To qualify for disability benefits and establish his or her entitlement for a
period of disability, a claimant must be disabled as defined by the Social Security Act
and the Regulations promulgated thereunder.1 The Regulations define “disabled” as
“the inability to do any substantial gainful activity by reason of any medically
determinable physical or mental impairment which can be expected to result in death
or which has lasted or can be expected to last for a continuous period of not less than
twelve (12) months.” 20 C.F.R. § 404.1505(a). To establish an entitlement to
disability benefits, a claimant must provide evidence about a “physical or mental
impairment” that “must result from anatomical, physiological, or psychological
abnormalities which can be shown by medically acceptable clinical and laboratory
diagnostic techniques.” 20 C.F.R. § 404.1508.
The Regulations provide a five-step process for determining whether a claimant
The “Regulations” promulgated under the Social Security Act are listed in 20 C.F.R. Parts
400 to 499, revised as of April 1, 2015.
is disabled. 20 C.F.R. § 404.1520(a)(4)(i-v). The Commissioner must determine in
whether the claimant is currently employed;
whether the claimant has a severe impairment;
whether the claimant’s impairment meets or equals an impairment
listed by the [Commissioner];
whether the claimant can perform his or her past work; and
whether the claimant is capable of performing any work in the
Pope v. Shalala, 998 F.2d 473, 477 (7th Cir. 1993) (citing to formerly applicable
C.F.R. section), overruled on other grounds by Johnson v. Apfel, 189 F.3d 561, 56263 (7th Cir. 1999); accord McDaniel v. Bowen, 800 F.2d 1026, 1030 (11th Cir. 1986).
The sequential analysis goes as follows:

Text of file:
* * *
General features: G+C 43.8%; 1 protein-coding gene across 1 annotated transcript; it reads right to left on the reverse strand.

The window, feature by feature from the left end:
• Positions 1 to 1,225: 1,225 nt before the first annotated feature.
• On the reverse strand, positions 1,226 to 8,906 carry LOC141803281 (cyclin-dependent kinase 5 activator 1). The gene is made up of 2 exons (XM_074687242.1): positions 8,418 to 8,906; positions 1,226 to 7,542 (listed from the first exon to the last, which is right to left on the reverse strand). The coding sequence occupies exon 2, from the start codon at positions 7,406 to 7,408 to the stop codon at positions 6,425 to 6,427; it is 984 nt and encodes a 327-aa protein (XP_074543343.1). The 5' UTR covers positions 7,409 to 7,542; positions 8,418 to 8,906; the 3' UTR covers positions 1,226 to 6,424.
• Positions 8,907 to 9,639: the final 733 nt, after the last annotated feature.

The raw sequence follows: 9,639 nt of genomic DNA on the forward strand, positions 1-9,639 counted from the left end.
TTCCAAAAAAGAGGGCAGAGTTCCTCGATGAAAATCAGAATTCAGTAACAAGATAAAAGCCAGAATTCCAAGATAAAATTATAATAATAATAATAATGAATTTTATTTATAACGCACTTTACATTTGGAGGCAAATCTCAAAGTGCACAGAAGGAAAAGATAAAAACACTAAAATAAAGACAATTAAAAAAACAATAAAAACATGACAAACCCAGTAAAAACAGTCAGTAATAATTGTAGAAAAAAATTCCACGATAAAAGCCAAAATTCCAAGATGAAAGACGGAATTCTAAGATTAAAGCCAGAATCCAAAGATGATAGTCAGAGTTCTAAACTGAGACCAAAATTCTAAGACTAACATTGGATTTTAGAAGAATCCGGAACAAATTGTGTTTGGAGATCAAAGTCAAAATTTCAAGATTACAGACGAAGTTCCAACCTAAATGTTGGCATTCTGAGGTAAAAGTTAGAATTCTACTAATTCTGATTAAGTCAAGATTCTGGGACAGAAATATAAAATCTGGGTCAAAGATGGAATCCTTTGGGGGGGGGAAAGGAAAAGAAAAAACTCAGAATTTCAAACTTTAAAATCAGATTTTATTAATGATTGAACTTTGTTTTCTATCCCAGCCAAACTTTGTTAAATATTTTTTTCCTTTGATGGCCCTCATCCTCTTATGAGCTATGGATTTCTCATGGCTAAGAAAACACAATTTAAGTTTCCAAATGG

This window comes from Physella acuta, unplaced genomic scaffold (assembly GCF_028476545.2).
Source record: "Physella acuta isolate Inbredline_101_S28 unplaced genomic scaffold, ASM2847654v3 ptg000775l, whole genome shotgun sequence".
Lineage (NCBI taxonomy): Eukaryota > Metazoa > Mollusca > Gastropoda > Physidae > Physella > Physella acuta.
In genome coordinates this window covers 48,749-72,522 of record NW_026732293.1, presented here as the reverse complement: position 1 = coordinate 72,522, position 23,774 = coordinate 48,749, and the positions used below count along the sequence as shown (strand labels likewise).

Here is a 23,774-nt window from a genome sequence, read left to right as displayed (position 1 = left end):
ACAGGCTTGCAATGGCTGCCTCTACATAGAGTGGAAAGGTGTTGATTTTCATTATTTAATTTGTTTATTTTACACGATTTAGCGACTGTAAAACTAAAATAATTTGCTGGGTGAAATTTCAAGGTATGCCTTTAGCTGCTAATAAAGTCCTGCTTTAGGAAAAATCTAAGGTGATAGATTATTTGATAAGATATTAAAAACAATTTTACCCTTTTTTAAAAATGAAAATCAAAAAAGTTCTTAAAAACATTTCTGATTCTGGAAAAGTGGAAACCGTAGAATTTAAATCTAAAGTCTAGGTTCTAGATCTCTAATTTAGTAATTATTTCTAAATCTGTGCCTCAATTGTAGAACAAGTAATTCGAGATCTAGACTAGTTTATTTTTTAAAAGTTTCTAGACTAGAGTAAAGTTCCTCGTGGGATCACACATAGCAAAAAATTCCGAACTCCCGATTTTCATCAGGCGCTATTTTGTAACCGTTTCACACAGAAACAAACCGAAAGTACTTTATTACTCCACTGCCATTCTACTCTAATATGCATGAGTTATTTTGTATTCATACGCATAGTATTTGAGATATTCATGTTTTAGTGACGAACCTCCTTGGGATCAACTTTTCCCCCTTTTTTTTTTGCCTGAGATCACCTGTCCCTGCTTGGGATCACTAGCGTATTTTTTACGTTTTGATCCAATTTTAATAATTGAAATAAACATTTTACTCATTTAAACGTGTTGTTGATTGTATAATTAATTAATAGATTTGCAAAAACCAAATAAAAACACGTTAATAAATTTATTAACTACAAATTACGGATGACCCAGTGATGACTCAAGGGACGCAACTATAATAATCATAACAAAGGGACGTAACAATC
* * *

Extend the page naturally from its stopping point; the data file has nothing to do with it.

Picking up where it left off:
Once the claimant has satisfied steps One and Two, she will
automatically be found disabled if she suffers from a listed impairment.
If the claimant does not have a listed impairment but cannot perform her
work, the burden shifts to the [Commissioner] to show that the claimant
can perform some other job.
Pope, 998 F.2d at 477; accord Foote v. Chater, 67 F.3d 1553, 1559 (11th Cir. 1995).
The Commissioner must further show that such work exists in the national economy.
FINDINGS OF THE ADMINISTRATIVE LAW JUDGE
After consideration of the entire record, the ALJ made the following findings:
Ms. Gooden met the insured status requirements of the Social
Security Act through December 31, 2017. (Tr. 68, 71).
She had not engaged in substantial gainful activity since June 25,
2013, the alleged disability onset date. (Tr. 71).
She had the following severe impairments: hypertension, coronary
artery disease, obesity, and status post perforated gastric ulcer. Id.2
She did not have an impairment or combination of impairments
that met or medically equaled one of the listed impairments in 20 C.F.R.
Part 404, Subpart P, Appendix 1. (Tr. 77).
She had the residual functioning capacity (“RFC”) to perform
medium work as define in 20 C.F.R. Part 404.1567(c). (Tr. 78).
She testified that she has a high school education. Id.
She was able to perform past relevant work as a small arms
repairman. (Tr. 82).
Ms. Gooden had not been under a disability, as defined in the
Social Security Act, from June 25, 2013, through the date of this
decision. (Tr. 82-83).
The court may only reverse a finding of the Commissioner if it is not supported
by substantial evidence. 42 U.S.C. § 405(g). “This does not relieve the court of its
responsibility to scrutinize the record in its entirety to ascertain whether substantial
Ms. Gooden does not contest the ALJ’s finding regarding her severe impairments.
evidence supports each essential administrative finding.” Walden v. Schweiker, 672
F.2d 835, 838 (11th Cir. 1982) (citing Strickland v. Harris, 615 F.2d 1103, 1106 (5th
Cir. 1980).3 However, the court “abstains from reweighing the evidence or
substituting its own judgment for that of the [Commissioner].” Id. (citing Laffoon v.
Califano, 558 F.2d 253, 254 (5th Cir. 1977)).
Ms. Gooden urges this court to reverse the Commissioner’s decision to deny
her DIB. She asserts that the ALJ improperly relied too heavily upon the opinion of